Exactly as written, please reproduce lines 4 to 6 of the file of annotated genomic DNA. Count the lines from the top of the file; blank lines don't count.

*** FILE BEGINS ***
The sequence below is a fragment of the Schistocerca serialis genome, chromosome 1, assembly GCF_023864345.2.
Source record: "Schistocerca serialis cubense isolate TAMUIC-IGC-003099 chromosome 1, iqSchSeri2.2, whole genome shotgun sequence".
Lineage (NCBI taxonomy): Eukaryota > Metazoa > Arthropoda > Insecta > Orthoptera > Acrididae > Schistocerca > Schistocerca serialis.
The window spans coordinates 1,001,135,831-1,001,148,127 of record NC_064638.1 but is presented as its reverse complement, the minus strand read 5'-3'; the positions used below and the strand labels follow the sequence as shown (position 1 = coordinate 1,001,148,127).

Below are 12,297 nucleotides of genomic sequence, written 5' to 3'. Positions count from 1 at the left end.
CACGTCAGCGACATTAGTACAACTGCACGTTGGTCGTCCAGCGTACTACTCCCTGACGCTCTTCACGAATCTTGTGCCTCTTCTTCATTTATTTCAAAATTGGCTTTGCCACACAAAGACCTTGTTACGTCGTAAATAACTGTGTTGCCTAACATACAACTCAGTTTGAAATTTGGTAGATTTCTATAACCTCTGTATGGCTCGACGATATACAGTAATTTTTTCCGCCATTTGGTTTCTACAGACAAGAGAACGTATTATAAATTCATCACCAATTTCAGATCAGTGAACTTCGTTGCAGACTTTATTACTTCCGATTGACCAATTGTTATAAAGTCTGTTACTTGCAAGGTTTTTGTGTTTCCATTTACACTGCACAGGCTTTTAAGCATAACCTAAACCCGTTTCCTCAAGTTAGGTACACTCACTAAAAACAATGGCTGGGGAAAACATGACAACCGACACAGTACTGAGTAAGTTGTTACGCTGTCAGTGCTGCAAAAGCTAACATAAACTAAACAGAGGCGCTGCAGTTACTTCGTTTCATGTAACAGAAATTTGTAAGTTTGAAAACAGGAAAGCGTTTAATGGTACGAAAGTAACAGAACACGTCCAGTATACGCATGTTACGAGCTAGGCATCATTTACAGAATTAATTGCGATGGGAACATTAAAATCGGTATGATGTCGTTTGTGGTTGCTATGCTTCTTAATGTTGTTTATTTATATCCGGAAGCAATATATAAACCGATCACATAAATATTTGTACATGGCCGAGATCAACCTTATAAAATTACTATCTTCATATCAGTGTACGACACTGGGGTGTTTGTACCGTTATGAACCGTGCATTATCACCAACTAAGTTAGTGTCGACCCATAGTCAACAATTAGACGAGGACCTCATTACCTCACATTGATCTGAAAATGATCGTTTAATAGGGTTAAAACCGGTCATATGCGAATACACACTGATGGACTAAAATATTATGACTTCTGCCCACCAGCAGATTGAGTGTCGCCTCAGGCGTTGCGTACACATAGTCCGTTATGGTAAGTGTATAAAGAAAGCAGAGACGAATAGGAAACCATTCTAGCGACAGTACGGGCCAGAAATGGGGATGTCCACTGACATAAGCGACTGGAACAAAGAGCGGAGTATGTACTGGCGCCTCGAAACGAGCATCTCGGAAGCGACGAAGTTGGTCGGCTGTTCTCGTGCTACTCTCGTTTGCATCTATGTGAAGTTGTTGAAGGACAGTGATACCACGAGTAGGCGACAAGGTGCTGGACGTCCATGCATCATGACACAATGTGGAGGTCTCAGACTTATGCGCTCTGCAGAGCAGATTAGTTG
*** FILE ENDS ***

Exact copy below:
The window spans coordinates 1,001,135,831-1,001,148,127 of record NC_064638.1 but is presented as its reverse complement, the minus strand read 5'-3'; the positions used below and the strand labels follow the sequence as shown (position 1 = coordinate 1,001,148,127).

Below are 12,297 nucleotides of genomic sequence, written 5' to 3'. Positions count from 1 at the left end.
CACGTCAGCGACATTAGTACAACTGCACGTTGGTCGTCCAGCGTACTACTCCCTGACGCTCTTCACGAATCTTGTGCCTCTTCTTCATTTATTTCAAAATTGGCTTTGCCACACAAAGACCTTGTTACGTCGTAAATAACTGTGTTGCCTAACATACAACTCAGTTTGAAATTTGGTAGATTTCTATAACCTCTGTATGGCTCGACGATATACAGTAATTTTTTCCGCCATTTGGTTTCTACAGACAAGAGAACGTATTATAAATTCATCACCAATTTCAGATCAGTGAACTTCGTTGCAGACTTTATTACTTCCGATTGACCAATTGTTATAAAGTCTGTTACTTGCAAGGTTTTTGTGTTTCCATTTACACTGCACAGGCTTTTAAGCATAACCTAAACCCGTTTCCTCAAGTTAGGTACACTCACTAAAAACAATGGCTGGGGAAAACATGACAACCGACACAGTACTGAGTAAGTTGTTACGCTGTCAGTGCTGCAAAAGCTAACATAAACTAAACAGAGGCGCTGCAGTTACTTCGTTTCATGTAACAGAAATTTGTAAGTTTGAAAACAGGAAAGCGTTTAATGGTACGAAAGTAACAGAACACGTCCAGTATACGCATGTTACGAGCTAGGCATCATTTACAGAATTAATTGCGATGGGAACATTAAAATCGGTATGATGTCGTTTGTGGTTGCTATGCTTCTTAATGTTGTTTATTTATATCCGGAAGCAATATATAAACCGATCACATAAATATTTGTACATGGCCGAGATCAACCTTATAAAATTACTATCTTCATATCAGTGTACGACACTGGGGTGTTTGTACCGTTATGAACCGTGCATTATCACCAACTAAGTTAGTGTCGACCCATAGTCAACAATTAGACGAGGACCTCATTACCTCACATTGATCTGAAAATGATCGTTTAATAGGGTTAAAACCGGTCATATGCGAATACACACTGATGGACTAAAATATTATGACTTCTGCCCACCAGCAGATTGAGTGTCGCCTCAGGCGTTGCGTACACATAGTCCGTTATGGTAAGTGTATAAAGAAAGCAGAGACGAATAGGAAACCATTCTAGCGACAGTACGGGCCAGAAATGGGGATGTCCACTGACATAAGCGACTGGAACAAAGAGCGGAGTATGTACTGGCGCCTCGAAACGAGCATCTCGGAAGCGACGAAGTTGGTCGGCTGTTCTCGTGCTACTCTCGTTTGCATCTATGTGAAGTTGTTGAAGGACAGTGATACCACGAGTAGGCGACAAGGTGCTGGACGTCCATGCATCATGACACAATGTGGAGGTCTCAGACTTATGCGCTCTGCAGAGCAGATTAGTTG